Motherhood Literature + Art

Night Ringing by Laura Foley

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Night RingingLauraBeachReview by Grace Gardiner

– Abundance abounds throughout the ever-tight and crisp poems that comprise Night Ringing, a finalist for the Autumn House Poetry Prize and the fearless fifth collection of much-decorated and widely-published poet Laura Foley.

Abundances of time and experience and place—from childhood to motherhood; marriage to divorce; long-worn illnesses to unexpected death; exciting, new love to a violent, spent love; and an inner-city apartment’s “window barred to passing feet” (19) to “the curve / where the woods / grow dark” (41)—course through Foley’s (often much less than) one-page poems and relaxed, straight-forward diction. These thematic and craft elements work in conjunction and result in a balancing of the hulk of the collection against its pulsing parts. This same balancing act occurs at the poem- and line-level, too, in the figurative abundances Foley wrings out of simple yet seething language.

Consider her poem “Two Women”:

We meet on the boardwalk,|
biggest moon of the year
lifting her pretty face
from the river to the east,
savor sweet mangoes
we buy on the street.
Dripping, soft and ripe,
we eat by moonlight,
without a knife. (53)

In this short scene, the reader is offered a sensual and romantic moment between the speaker and her new lover, which, in the context of the on-going narrative across the poems and sections of Night Ringing, is one of the speaker’s first experiences with desire and love of a woman, after years of having pursued sexual and romantic relationships with men only. The poem’s language is teeming with images of attraction to, admiration for, and celebration of the natural and the feminine: the gendered moon’s “pretty face” and the “[d]ripping, soft and ripe” bodies of the fruit and women. Moreover, the last line—its description of eating “without a knife”—suggests a rejection of the masculine and the rule of society, the hard and penetrating “knife,” in favor of a softer, more visceral experience. Even the last three lines’ repeated long vowel sound (ī) accentuates this tone of tenderness and longing.

When I first encountered the epigraph to Night Ringing—“Clara, why don’t I dream of you?” (a quote from a poem by Adrienne Rich that Foley copied down months before meeting in real life a woman named Clara, who would later become Foley’s partner)—I expected the collection, in its bravely autobiographical and relatively chronological progression through Foley’s life experiences, to address this meeting and resulting relationship. After finishing the collection, especially its last two sections, I was pleasantly surprised to find that the epigraph referenced a different, deeper relevance, that of dreaming and its personal power throughout a life.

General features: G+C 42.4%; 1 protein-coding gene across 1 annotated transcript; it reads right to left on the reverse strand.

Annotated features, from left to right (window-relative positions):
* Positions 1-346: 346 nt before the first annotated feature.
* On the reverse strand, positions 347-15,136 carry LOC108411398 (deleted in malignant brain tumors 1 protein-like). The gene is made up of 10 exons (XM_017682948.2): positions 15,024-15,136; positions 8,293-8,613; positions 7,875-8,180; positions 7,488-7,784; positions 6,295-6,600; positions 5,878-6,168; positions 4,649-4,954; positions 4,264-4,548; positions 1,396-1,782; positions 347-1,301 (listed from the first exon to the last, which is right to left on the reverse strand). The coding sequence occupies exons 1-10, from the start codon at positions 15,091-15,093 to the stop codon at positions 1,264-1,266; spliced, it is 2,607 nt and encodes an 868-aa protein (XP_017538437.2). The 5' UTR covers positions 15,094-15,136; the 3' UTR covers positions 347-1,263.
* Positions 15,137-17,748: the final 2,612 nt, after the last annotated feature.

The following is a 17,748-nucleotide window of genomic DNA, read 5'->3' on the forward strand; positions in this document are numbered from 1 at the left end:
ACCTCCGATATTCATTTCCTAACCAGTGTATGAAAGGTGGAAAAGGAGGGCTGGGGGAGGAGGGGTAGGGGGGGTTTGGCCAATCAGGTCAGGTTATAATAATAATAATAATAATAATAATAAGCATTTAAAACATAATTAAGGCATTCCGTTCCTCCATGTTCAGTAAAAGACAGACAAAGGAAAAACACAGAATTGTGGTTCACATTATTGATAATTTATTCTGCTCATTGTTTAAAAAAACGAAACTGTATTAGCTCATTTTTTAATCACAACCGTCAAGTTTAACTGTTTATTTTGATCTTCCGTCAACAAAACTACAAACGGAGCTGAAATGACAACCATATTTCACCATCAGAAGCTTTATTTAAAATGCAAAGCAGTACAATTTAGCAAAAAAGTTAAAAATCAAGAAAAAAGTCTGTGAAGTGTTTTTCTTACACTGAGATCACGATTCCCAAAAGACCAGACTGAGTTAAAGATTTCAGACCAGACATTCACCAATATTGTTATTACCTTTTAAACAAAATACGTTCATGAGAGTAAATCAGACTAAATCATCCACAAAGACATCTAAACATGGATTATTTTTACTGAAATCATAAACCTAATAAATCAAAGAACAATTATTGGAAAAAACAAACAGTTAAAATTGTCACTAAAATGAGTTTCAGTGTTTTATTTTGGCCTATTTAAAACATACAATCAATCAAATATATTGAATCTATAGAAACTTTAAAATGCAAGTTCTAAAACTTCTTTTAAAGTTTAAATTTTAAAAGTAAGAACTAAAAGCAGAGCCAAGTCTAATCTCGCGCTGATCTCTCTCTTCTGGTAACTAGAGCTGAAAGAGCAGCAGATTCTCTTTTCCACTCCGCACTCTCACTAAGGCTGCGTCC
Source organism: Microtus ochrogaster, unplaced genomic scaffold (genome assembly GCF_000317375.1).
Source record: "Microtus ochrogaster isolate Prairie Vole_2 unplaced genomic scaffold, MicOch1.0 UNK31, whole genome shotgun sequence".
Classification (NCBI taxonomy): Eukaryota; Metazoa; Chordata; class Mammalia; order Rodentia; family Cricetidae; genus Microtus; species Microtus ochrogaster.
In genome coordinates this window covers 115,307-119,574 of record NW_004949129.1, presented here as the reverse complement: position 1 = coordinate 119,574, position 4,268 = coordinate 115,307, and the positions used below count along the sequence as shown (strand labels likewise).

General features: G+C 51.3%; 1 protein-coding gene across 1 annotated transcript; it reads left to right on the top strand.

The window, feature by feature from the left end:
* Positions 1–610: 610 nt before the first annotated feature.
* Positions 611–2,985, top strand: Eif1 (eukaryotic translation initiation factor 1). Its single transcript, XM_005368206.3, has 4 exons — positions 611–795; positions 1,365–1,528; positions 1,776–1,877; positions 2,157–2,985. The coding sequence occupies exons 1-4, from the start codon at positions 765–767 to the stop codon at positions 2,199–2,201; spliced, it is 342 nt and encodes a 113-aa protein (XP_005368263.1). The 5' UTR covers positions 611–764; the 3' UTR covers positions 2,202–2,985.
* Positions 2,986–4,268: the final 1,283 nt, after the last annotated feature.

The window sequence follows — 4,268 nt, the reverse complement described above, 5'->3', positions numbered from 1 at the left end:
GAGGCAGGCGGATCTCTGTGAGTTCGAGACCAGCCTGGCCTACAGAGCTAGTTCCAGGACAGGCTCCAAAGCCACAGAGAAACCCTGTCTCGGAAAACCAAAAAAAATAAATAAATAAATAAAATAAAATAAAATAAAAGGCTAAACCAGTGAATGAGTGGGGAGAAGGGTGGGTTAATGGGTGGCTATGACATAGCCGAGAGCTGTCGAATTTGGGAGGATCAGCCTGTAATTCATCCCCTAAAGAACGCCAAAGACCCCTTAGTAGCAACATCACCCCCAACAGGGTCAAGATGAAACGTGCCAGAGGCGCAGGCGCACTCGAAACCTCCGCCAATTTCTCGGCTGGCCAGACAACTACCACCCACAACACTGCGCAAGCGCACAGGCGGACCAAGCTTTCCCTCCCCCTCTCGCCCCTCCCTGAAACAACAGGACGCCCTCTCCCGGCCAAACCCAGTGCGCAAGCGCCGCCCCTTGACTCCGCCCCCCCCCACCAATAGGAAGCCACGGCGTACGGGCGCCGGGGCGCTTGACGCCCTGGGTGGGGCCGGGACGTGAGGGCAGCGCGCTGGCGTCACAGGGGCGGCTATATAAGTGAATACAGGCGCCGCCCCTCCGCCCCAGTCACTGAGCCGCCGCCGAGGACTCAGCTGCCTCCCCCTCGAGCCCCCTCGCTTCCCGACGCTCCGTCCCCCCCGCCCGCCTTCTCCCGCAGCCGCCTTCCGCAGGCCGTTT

The dream as setting or subject is a much over-used device in poetry, often having the effect of abstracting the action or dulling the imagery into the realm of the cliché. Foley avoids these faults by exploring dreams with a sharp sense of self-awareness in terms of her experience with Jungian analysis. Across three funny, sad, and ultimately hopeful prose poems in the collection’s fourth and fifth sections—“Lapping Over Us,” “Flunking Jung,” and “The Psychic Basement”—Foley explores how the dream life, the unconscious life, can be united with wakeful, conscious experience as a way to make meaning of the self and its “sense impressions” (56), with the ultimate goal of achieving a wholeness of self through the recognition and acceptance of the intersection of these lives—Jung’s concept of Individuation.

In “Lapping Over Us,” Foley poses the frustrated and searching question, “How shall we make sense of these images, lapping over us, day and night, or the sense in a sentence?” (56). Though “Flunking Jung” recounts humorously the rejection of the speaker’s unconscious by the outside world—“the Jungian entrance exam” (60) that the speaker flunks—the poem’s last image of “a young fox visit[ing][the speaker’s]garden . . . a Jungian gift” (60) illustrates an early reconciliation of self. In the last of these three poems, “[t]he genius of simplicity” at which the speaker arrives once “[a]way from the psychic basement” (69)—the “psychic basement” being an oppressively dull conference on Jung in Boston—illuminates Foley’s unassuming poems as a collection dedicated to an acceptance of and accessibility to self as it exists across its abundances.

Night Ringing is an intensely revealing collection that offers the reader—not as voyeur, but as friend, as fellow human—a window into an astonishing life: its movements, its loves, its losses, its triumphs, its dreams, its many-layered but wholehearted self. We can all learn, and heal, from Foley’s journey.

Night Ringing by Laura Foley
Headmistress Press (2016)
$10 [paper] 110 pp.
ISBN 9780692585955

Grace Gardiner is an MFA candidate in poetry at the University of North Carolina Greensboro and an editor for The Greensboro Review. Her work has appeared in The Adroit Journal, burntdistrict, and Forty Eighty-Five.


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